7 that it has become essential to establish a national policy for the protection of an individual s privacy interest in their genetic information. Legal Concerns and Mechanisms for the Protection of Genetic Privacy Legal efforts to protect genetic privacy are incomplete. Most states have enacted legislation to prohibit insurers from collecting or using certain types of information to discriminate against insureds or those seeking coverage. 5 However, the scope of this legislation is highly variable, and enforcement mechanisms are inadequate. For example, 47 states prohibit the use of genetic information to determine rates or eligibility for health insurance. Some require actuarial evidence to use genetic information, while others prohibit its use entirely. A total of 27 states require informed consent for a third party to perform or require a genetic test or obtain genetic information. Several states treat genetic information as personal property, and mandate individual access to personal genetic information. A total of 18 states have specific penalties (civil and/or criminal) for violating genetic privacy laws. Some are disease-specific, and the definitions of genetic information vary widely. A notable exception is New Jersey s Genetic Privacy Act; 6 however, employer selfinsured health plans, which are exempt from state regulation under the Employee Retirement and Income Security Act (ERISA), are not covered. 7 New Jersey s Genetic Privacy Act, which was enacted in 1996, declared that genetic information is personal information that should not be collected, retained or disclosed without the individual s authorization. The act prohibits discrimination by employers against employees carrying genetic markers of diseases or behavioral traits. It is unlawful for an employer to refuse to hire or employ, or to discharge or require to retire, an employee because of the employee s genetic information, or atypical hereditary cellular or blood trait, or because the employee refused to submit to a genetic test or make available the results of a genetic test to the employer. It also prohibits the use of genetic information in the fixing of rates or withholding of life insurance, and bans the use of genetic information to establish the amount of insurance premiums, policy fees, or rates charged for a health insurance contract. The penalties for violation of the provisions of the act include fines and prison terms. Actual damages, including economic, bodily or emotional harm proximately caused, also may be recovered for wanton disclosure of genetic information. The author feels the New Jersey act is an important first step in controlling the flow of genetic information; however, federal legislation is still needed. Federal law also is inadequate. 8 There remains a need for federal legislation to assure that insurers cannot use genetic information to deny, limit or cancel coverage, and to prohibit employers from using genetic information against workers or in hiring decisions. Executive Order issued by President Bill Clinton on Feb. 9, 2000, prohibits the federal government from using genetic information in hiring or promotion actions. Under Executive Order federal employers cannot require or request genetic tests as a condition for hiring or receipt of benefits. Federal employers cannot request or require genetic tests to evaluate an employee s ability to perform a job, or use genetic information to classify employees or deny promotion or foreign posts because of genetic predisposition to a disease. The order also provides strong protection for any genetic information for treatment or research. Most employees, however, do not share these types of protections, and must rely on a patchwork of federal laws. For example, the Americans With Disabilities Act of 1990 (ADA) protects individuals with recognized disabilities. While the ADA protects individuals with symptomatic genetic disabilities, it does not protect against discrimination based on unexpressed genetic diseases or conditions. 9 The Health Insurance Portability and Accountability Act of (HIPAA) applies only to employer-based and commercially issued group insurance. While HIPAA prohibits group plans from using genetic information as a basis for denying or limiting eligibility for coverage or charging a higher rate, it does not apply to those seeking health insurance in the individual market. HIPAA covers all personal health information, limits nonconsensual use and release of any such information, and provides rights to patients to access their medical records and to know who has accessed them. HIPAA restricts disclosure of health information to the minimum needed for the intended purpose, and establishes new requirements for access to records by researchers and others. Criminal and civil sanctions also were created under HIPPA for improper use or disclosure of private health information. While there is no specific mention of genetic information, information contained in a medical or research record would be covered. It also has been suggested that Title VII of the Civil Rights Act of 1964 could be applicable to an employer engaged in discrimination based on racially or ethnically linked genetic disorders. 11 However, there are only a few diseases where a strong relationship between race or national origin has been established. The Equal Employment Opportunity Commission (EEOC) has considered a case alleging genetic discrimination. EEOC filed suit against an employer for secretly testing its employees for a genetic condition. The EEOC argued the NEW JERSEY LAWYER April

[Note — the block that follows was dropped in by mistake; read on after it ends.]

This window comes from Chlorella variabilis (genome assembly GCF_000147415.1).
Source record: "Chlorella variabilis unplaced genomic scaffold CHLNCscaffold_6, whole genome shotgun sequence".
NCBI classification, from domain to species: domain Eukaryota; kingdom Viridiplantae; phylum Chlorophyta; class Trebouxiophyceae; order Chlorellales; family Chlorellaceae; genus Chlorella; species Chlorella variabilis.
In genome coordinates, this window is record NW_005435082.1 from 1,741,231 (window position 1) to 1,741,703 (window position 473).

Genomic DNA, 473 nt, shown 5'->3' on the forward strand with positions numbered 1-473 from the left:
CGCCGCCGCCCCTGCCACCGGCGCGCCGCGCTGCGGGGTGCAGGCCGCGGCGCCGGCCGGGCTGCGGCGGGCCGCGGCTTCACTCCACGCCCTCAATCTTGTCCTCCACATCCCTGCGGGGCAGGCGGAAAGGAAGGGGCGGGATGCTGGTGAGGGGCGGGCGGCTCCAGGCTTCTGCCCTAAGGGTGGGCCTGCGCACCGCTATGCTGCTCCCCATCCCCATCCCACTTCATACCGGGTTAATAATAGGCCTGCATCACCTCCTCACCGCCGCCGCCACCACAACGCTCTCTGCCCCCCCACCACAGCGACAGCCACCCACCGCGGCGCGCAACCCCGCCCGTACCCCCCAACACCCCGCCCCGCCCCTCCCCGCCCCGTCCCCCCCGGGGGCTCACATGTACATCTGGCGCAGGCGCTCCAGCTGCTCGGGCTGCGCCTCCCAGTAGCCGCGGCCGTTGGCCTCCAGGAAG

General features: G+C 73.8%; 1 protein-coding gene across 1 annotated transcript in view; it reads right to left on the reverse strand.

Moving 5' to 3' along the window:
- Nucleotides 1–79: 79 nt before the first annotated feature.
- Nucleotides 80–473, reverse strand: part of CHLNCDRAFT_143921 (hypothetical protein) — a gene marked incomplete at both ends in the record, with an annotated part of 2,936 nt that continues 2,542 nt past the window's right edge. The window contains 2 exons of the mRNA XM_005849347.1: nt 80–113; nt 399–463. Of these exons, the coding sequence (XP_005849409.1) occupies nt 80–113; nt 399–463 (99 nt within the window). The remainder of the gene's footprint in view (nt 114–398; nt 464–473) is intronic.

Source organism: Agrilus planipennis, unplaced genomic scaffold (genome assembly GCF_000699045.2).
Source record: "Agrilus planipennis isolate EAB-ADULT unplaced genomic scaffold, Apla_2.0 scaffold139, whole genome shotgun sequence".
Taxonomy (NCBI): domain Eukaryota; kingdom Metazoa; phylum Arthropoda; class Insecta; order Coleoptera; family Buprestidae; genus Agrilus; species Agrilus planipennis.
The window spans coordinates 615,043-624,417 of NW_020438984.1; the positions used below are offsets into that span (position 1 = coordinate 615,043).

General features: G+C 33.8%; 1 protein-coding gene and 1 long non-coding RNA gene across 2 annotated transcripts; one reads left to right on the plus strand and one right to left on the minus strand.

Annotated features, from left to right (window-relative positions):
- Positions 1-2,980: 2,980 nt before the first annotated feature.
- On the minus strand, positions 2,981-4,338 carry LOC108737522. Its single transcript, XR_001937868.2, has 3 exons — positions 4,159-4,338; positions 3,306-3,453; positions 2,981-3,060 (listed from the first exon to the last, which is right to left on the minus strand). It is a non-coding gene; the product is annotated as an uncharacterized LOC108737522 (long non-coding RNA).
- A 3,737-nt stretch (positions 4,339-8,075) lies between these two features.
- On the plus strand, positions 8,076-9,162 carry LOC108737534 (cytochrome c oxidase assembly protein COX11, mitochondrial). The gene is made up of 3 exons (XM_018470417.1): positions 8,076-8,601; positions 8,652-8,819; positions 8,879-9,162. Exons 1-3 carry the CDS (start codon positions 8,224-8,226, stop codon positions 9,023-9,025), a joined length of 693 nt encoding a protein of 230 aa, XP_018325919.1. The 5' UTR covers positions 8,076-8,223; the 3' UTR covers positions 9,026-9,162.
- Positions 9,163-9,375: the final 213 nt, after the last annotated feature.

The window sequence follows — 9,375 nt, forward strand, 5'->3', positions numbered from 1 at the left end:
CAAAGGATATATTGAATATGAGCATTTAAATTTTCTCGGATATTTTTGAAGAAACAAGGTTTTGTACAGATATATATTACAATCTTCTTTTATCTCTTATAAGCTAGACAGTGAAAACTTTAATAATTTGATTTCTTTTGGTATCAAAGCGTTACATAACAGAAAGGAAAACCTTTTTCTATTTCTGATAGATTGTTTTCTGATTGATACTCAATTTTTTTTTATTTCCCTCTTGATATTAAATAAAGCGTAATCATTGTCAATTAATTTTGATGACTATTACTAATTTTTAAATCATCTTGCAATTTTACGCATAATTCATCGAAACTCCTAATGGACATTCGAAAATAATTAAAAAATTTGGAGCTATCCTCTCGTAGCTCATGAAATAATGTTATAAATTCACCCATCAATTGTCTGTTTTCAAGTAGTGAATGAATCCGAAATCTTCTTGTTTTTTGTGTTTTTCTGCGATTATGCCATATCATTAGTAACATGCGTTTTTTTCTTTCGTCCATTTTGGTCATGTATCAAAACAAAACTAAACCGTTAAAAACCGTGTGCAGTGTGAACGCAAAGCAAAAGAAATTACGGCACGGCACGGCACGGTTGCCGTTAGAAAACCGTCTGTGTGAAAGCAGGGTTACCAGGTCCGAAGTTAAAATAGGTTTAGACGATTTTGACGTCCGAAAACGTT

8 tests were unlawful under the ADA because they were not job related and any condition of employment based on the tests would be cause for illegal discrimination based on disability. The lawsuit settled. 12 The Effort to Establish Federal Legislation Concerning Genetic Privacy and Nondiscrimination There have been efforts to pass federal legislation over the past decade, including a Genetic Information Nondiscrimination Act, which was passed by the U.S. Senate. 13 The House of Representatives version has not passed. The House version could prohibit health insurance and employment discrimination against individuals and their family members on the basis of predictive genetic information or genetic services. Predictive genetic information is defined as: information about an individual s genetic tests (i.e., the analysis of human DNA, RNA, chromosomes, proteins, and certain metabolites in order to detect genotypes, mutations, or chromosomal changes); information about genetic tests of family members; or information about the occurrence of a disease or disorder in family members. Information about the sex or age of the individual, information about chemical, blood, or urine analysis of the individual unless these analyses are genetic tests, and information about physical exams and other information relevant to determining the current health status of the individual are specifically excluded from the definition of predictive genetic information. Genetic services are health services, including genetic tests, provided to obtain, assess, or interpret genetic information for diagnostic and therapeutic purposes, and for genetic education and counseling. Under the House proposal, an insurer would not be able to deny eligibility or adjust premium or contribution rates for a group on the basis of predictive genetic information or information about a request for or receipt of genetic services. An insurer also could not request or require genetic testing. Further, the insurer could not request, require, collect or purchase such predictive genetic information. The insurer also could not disclose predictive genetic information or a request for genetic services; disclosures to the Medical Information Bureau and the individual s employer or plan sponsor are specifically prohibited. However, with respect to payments for genetic services, the insurer could request evidence that services were performed (but not the results) and if the evidence is not provided, could deny payment. An insurer also could request that an individual provide predictive genetic information so long as the information would be used solely for the payment of a claim and limited to information directly related to and necessary for the payment of the claim (i.e. the claim would otherwise be denied). Disclosure would be limited to individuals within the plan who need access to the information for payment of the claim. Prior, knowing, voluntary, written authorization for the collection or disclosure of predictive genetic information would be required. Disclosures between healthcare providers for the purpose of providing treatment would be exempt. Civil actions for legal and equitable relief, including civil attorney fees and the costs of expert witnesses and civil penalties, payable to the United States Treasury, also are provided for. These provisions would not supersede any state law provision that more completely protects confidentiality or privacy, or protects against discrimination with respect to such information. Employers, employment agencies and labor organizations would be prohibited from failing or refusing to hire, discharging or otherwise discriminating on the basis of predictive genetic information. Employees could not be classified on the basis of predictive genetic information or a request for genetic services. Employers could not request, require, collect or purchase predictive genetic information about employees for genetic monitoring without prior, knowing, voluntary and written authorization by the employee, and without informing the employee of the monitoring results. Genetic monitoring is the periodic examination of employees to evaluate changes in their genetic material (e.g. chromosomal damage or evidence of increased occurrence of mutations) that may have developed during the course of employment due to exposure to toxic substances in the workplace in order to deal with adverse environmental exposures in the workplace. Any monitoring must conform to Occupational Safety and Health Administration (OSHA) or Federal Mine Safety and Health Act (FMSHA) requirements. The results of the monitoring may not disclose the identity of an employee. Any predictive information about an employee must be treated or maintained as part of the employee s confidential medical records. A federal or state court may award any appropriate legal or equitable remedy that may include payment of attorneys fees and costs, including the costs of experts. The EEOC also could enforce. Possible Approaches to Increasing Protection for Genetic Information in the Insurance and Employment Arena Healthcare providers are accustomed to dealing with sensitive, confidential information. However, given the unique nature of genetic information, heightened concern about the confidentiality and distri- 8 NEW JERSEY LAWYER April 2007